Jonah Goldberg

Reagan accomplished just about all conservatives could reasonably hope for given the constraints of his time. Sure, one can kibitz over this or that apparent shortcoming, but we forget why he sometimes had to settle for half a loaf. It’s a mere fact of logic that he could only accomplish what was possible to accomplish. His challenges were not our challenges today.

America was ready for Reagan in 1980. It wasn’t in 1968 or in 1976, when he also tried for the White House. And, if we could clone him today, it might not be ready for him now. Toothpaste won’t go back in the tube, eggs don’t unscramble, Larry Craig can’t take back the toe-tapping. Life goes forward.

In the 1980s, Christian conservatives were part of the leave-me-alone coalition, arguing that the federal government should stop imposing liberal secular values on their children and institutions. Now, some Christian conservatives want the government to intrude, but this time in ways that promote traditional values. Reagan signed an amnesty for illegal immigrants. Today, John McCain’s similar but tougher stance on immigration has all but disqualified him among people looking for another Reagan. Why? Because the party has learned from Reagan’s mistake in a way McCain has not. Right or wrong, good or bad, one thing is certain: Today’s climate is different than it was a quarter-century ago.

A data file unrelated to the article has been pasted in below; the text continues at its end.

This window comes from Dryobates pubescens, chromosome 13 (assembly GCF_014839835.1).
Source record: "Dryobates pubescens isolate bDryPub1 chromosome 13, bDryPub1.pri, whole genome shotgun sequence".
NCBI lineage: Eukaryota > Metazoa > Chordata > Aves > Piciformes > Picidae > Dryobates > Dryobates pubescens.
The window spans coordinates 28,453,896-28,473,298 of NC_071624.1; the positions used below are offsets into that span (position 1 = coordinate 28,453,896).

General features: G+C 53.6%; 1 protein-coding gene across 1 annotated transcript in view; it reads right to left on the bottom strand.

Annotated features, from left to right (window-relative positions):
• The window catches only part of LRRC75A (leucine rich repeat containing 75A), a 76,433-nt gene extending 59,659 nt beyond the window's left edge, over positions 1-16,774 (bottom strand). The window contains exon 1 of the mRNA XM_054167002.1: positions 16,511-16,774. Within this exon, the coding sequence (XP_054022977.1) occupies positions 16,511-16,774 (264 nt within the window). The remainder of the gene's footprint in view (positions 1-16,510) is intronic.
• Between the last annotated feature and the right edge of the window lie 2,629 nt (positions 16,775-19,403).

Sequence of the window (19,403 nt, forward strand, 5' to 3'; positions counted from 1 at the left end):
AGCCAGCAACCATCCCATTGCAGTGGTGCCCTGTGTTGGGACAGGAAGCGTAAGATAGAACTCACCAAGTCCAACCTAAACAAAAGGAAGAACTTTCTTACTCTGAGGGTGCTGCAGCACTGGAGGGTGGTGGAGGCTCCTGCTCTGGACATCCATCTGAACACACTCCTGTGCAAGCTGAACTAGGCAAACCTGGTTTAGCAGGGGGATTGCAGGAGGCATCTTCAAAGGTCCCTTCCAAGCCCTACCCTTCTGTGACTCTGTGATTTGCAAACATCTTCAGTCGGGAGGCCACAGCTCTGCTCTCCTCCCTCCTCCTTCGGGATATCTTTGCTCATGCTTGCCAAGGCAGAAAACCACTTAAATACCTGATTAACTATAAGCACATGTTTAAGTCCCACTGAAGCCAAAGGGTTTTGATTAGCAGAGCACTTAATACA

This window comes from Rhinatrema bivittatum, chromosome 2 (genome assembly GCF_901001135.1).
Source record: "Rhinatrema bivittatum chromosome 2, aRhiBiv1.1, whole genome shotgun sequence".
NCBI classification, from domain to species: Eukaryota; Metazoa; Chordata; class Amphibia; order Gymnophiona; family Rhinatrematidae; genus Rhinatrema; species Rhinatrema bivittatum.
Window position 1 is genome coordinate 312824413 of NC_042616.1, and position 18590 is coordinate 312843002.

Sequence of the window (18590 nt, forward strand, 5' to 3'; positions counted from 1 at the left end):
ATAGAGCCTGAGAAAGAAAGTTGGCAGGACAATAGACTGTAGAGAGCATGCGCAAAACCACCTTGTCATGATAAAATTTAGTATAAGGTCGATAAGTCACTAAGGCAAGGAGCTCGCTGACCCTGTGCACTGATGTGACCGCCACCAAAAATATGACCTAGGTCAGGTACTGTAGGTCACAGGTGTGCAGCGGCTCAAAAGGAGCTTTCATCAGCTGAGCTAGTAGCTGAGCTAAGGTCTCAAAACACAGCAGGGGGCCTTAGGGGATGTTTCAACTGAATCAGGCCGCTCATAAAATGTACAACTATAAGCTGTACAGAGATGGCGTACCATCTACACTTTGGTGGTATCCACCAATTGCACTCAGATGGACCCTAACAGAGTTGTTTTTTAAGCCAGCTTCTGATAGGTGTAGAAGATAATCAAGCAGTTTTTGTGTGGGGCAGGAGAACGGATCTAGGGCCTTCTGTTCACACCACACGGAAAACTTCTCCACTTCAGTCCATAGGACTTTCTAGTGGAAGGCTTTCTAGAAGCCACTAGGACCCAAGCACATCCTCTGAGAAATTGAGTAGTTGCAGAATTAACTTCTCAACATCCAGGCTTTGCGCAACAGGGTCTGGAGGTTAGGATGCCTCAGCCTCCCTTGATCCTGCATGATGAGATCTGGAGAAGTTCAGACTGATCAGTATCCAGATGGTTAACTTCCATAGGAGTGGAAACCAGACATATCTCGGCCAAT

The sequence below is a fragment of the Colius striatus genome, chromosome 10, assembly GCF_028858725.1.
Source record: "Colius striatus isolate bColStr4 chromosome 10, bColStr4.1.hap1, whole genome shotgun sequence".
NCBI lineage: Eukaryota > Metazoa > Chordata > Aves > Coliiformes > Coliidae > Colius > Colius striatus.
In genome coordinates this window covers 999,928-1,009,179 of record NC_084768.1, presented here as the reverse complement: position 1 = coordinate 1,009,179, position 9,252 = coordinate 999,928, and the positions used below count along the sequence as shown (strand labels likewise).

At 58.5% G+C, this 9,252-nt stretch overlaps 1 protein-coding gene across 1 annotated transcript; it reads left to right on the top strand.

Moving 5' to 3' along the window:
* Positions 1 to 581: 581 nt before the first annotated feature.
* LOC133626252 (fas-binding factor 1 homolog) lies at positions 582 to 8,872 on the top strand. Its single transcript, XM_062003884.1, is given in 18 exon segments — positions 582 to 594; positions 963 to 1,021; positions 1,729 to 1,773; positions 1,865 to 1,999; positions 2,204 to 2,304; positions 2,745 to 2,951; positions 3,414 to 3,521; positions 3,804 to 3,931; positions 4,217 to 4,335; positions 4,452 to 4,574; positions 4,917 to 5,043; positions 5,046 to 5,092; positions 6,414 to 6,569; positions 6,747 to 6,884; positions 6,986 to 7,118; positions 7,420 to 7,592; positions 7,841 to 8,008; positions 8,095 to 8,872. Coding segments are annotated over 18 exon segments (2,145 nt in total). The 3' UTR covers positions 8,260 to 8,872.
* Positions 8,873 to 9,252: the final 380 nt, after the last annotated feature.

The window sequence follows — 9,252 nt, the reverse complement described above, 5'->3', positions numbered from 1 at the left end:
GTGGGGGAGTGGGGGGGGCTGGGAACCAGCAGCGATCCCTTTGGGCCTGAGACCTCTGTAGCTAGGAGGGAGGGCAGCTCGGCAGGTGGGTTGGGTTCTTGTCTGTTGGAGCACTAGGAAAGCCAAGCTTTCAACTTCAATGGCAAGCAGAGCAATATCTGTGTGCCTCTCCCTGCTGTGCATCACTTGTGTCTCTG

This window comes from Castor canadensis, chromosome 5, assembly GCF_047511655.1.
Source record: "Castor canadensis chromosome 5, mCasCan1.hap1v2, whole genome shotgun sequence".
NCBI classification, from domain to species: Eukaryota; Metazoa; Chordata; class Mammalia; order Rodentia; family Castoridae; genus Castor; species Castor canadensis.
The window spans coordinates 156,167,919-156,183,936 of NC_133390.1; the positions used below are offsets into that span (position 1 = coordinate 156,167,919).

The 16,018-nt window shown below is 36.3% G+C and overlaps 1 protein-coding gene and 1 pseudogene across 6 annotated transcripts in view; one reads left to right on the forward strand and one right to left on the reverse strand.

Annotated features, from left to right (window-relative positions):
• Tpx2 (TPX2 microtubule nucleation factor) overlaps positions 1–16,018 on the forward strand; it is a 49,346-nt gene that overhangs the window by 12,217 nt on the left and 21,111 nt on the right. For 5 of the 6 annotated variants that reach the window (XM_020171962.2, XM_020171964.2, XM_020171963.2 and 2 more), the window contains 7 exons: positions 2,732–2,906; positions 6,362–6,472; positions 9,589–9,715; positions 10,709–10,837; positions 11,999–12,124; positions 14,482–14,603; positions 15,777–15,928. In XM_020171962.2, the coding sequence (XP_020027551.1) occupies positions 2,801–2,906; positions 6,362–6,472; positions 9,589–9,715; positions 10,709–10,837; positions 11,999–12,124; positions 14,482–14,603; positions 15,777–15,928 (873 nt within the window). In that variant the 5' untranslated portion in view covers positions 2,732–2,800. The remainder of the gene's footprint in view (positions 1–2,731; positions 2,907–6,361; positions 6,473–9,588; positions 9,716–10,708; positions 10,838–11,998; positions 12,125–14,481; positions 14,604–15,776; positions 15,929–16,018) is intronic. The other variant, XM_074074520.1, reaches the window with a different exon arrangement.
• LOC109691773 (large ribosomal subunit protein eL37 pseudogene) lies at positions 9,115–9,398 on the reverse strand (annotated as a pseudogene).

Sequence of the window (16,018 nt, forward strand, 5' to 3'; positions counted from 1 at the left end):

Rudy Giuliani, Mitt Romney, Fred Thompson and the rest of the pack all want to claim the Gipper-slipper fits them best. But the trick to being the Reagan of today is to be the Reagan of today. Reagan was the needed solution to the problems of a generation ago. The Reagan of today will do the same for today. He will likely agree with the Gipper on a lot of issues, but that agreement shouldn’t stem from play-acting.

Jonah Goldberg

Jonah Goldberg is editor-at-large of National Review Online,and the author of the book The Tyranny of Clichés. You can reach him via Twitter @JonahNRO.
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